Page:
My suggestion on this issue is,
    Just do what Bob Lutz said, drop the CAFE but raise fuel price. That will guide people make their own choices and feed the response back to manufactures. Meanwhile, keep the safety and emissions regulation in book. These are critical to life but fuel economy is not.

  • avatar
    e30gator

    I have news for Jason: If your niece was driving a ’65 Impala, she’d still be gone. But you can thank the “lefties” for giving you basic safety standards that you take for granted today.

    My recommendation is that editors get their “facts” and historical info from something other than Breitbart.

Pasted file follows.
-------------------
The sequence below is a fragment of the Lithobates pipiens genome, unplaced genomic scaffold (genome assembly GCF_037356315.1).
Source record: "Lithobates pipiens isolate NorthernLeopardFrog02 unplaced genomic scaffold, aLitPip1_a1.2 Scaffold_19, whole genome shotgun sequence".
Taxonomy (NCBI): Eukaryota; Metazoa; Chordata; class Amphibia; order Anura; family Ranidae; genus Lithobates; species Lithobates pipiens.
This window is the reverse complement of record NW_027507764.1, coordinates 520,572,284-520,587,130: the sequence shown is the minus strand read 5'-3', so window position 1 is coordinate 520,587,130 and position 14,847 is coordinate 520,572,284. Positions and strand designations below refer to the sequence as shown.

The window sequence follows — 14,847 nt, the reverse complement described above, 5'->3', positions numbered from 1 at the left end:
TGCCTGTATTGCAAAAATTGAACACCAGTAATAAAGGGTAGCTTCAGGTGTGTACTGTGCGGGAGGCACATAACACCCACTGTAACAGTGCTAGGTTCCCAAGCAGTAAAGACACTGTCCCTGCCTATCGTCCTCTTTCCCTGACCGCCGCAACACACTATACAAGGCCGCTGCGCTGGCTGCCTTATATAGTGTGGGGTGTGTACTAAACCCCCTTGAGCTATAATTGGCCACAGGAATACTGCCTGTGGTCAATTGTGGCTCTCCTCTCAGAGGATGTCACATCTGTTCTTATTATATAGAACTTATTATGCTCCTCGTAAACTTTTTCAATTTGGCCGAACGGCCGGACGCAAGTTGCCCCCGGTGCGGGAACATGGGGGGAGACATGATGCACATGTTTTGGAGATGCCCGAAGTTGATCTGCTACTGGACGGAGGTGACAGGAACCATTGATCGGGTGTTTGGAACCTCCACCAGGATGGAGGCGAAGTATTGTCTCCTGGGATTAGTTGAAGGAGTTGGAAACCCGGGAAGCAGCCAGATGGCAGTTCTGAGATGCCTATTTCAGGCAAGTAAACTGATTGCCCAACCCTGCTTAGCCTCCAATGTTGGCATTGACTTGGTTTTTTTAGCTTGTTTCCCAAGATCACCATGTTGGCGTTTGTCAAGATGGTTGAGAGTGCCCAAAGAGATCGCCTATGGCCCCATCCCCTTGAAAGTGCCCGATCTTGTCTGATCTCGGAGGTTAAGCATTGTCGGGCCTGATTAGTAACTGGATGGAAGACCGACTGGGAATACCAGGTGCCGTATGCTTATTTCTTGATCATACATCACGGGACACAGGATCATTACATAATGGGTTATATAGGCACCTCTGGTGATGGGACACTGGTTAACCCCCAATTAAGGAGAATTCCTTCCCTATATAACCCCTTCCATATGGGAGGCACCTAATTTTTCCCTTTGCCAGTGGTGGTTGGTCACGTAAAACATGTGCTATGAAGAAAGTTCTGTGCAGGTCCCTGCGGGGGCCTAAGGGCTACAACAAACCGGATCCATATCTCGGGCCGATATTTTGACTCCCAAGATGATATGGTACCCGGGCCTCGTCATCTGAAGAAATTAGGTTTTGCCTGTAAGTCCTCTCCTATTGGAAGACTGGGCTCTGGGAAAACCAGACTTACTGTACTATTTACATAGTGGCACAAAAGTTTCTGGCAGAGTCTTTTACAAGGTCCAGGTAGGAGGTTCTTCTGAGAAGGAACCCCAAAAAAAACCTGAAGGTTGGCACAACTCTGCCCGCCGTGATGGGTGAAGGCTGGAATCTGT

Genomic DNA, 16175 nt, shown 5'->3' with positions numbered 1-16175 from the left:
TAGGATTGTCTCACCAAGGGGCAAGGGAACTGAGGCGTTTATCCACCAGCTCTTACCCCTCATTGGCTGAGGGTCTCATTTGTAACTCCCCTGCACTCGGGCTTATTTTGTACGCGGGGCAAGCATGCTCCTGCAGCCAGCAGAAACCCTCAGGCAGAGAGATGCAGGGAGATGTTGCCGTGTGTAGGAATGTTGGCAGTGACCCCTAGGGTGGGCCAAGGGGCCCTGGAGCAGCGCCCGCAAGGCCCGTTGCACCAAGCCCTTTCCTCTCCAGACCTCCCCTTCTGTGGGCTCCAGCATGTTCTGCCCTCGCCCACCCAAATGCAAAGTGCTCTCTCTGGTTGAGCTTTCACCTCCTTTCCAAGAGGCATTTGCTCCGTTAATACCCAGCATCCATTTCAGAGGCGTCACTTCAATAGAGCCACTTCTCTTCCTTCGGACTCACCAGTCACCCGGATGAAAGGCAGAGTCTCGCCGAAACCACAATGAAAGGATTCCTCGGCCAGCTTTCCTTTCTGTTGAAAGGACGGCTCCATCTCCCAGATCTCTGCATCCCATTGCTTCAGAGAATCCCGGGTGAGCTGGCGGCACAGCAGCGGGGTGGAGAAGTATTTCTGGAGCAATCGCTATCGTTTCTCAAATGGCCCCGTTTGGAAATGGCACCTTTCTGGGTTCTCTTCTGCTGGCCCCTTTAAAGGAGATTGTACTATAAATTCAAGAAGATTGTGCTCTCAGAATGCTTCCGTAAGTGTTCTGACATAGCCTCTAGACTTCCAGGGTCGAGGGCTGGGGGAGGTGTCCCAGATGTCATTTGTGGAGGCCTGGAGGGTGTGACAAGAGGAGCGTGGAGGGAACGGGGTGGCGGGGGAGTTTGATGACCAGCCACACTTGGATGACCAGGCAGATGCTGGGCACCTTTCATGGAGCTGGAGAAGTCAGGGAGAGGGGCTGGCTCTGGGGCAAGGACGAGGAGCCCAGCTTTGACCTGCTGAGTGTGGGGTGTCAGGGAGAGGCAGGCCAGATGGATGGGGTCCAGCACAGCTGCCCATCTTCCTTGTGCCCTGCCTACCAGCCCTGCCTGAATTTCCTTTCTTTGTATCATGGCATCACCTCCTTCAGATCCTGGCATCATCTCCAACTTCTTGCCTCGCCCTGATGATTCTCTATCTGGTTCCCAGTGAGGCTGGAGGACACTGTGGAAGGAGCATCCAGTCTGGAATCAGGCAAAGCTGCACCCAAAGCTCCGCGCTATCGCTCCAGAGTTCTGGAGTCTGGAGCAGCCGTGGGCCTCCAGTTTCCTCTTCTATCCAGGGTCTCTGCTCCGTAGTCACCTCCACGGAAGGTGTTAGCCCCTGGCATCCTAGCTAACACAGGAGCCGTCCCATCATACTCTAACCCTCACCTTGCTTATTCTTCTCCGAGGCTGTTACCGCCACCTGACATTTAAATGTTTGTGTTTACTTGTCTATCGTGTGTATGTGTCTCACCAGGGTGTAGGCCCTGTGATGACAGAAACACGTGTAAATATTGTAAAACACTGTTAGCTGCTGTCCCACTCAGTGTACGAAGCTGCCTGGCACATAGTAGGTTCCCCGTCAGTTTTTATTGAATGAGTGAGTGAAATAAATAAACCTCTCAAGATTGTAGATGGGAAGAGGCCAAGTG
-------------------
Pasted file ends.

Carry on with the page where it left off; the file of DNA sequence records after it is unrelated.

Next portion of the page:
I don’t think any halfway intelligent adult believes that the laws of physics don’t apply to the small VS. large car contest. And here’s some food for thought: larger vehicles are more dangerous for whomever they hit. These morons that speed around in brodozers like they’re in the Indy 500? They’re going to kill someone–and probably walk away.

    Also, there’s not a reputable scientist in the world who doesn’t think that emissions regulations and limits on the black goo that comes out of the ground is anything other than a good idea. What are the benefits to regulations and this line of thinking? Just ask fisherman and tourists along the gulf coast.

    So are long one-sided political rants are going to be the new kind of garbage that gets published on this site? Isn’t this the kind of stuff that’s caused so many problems in the comment section? But THIS is okay? Pffft.

  • avatar
    rtr

    Mark,